So what's the trick? The way to effectively increase running stride length — without falling into the trap of overstriding — is to improve overall flexibility and muscle strength. It's not a quick fix, requiring a modest (but consistent) stretching program and some strength-enhancing running sessions, such as a weekly hill session.

A good weight-training program, one that addresses the specific needs of runners, can improve overall muscle strength, too. But some renowned coaches, most notably Arthur Lydiard of New Zealand (often called the father of modern distance running methods), believe that hill workouts are the best way to build muscle strength that runners need.

The goal to increase natural running stride length without overstriding requires the following:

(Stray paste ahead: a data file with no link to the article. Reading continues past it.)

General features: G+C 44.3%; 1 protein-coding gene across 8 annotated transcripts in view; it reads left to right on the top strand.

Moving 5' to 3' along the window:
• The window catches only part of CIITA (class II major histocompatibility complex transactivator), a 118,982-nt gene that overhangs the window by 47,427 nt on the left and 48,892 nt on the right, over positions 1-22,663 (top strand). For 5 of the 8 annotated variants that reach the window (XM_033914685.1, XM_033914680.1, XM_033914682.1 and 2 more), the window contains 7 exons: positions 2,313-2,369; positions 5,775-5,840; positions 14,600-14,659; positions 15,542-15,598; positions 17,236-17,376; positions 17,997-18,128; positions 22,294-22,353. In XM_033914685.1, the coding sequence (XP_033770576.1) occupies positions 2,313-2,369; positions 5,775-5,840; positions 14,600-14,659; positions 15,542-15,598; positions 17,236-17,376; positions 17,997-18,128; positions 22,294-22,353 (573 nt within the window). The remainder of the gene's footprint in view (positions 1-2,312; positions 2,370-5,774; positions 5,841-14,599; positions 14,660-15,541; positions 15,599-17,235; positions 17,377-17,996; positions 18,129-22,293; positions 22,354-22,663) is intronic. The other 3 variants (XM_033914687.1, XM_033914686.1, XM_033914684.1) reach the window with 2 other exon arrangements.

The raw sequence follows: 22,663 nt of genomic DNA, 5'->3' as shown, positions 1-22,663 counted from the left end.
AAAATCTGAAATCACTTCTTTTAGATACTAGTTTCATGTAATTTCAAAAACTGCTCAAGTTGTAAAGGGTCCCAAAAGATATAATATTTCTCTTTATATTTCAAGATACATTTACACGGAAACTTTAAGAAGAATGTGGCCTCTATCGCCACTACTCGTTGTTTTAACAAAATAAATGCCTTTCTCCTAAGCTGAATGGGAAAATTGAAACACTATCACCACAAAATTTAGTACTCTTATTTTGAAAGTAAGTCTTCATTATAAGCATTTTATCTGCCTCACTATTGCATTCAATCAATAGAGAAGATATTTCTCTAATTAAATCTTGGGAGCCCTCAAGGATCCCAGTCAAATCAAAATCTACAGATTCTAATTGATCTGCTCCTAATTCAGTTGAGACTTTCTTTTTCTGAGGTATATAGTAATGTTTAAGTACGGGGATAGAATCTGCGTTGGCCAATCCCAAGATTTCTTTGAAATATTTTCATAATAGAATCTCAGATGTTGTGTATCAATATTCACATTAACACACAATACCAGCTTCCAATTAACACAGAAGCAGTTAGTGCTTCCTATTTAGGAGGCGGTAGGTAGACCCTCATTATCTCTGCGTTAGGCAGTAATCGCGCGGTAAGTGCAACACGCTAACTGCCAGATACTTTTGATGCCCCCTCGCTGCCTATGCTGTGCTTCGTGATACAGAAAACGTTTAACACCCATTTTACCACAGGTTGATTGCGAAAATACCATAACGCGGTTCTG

• Creating muscles that have a greater range of motion — in effect, increased flexibility.

  • Developing stronger muscles capable of pushing off with greater power.

The result should be a slight increase in running stride length that is still within your natural gait. (Overstriding is the enemy of progress!) The gain may be so gradual and small that the average runner may have difficulty noticing. The increased stride length is simply a fringe benefit of your increased flexibility and muscle strength.

Increase your running stride rate

When you start running, increasing stride frequency is easier to achieve than increasing stride length. Some of the increased running stride rate will just come naturally as you get in shape, but you can make major gains by performing high-quality workouts, including even modest speed sessions on the track. Some specific drills, incorporated into your warm-up several times a week, can lay a foundation for an increase in your stride rate.

Some coaches refer to stride frequency or stride rate as leg turnover. The average recreational runner takes about 80 to 85 strides per minute, but most Olympic-class runners can crank out a stride rate of over 180 strides a minute.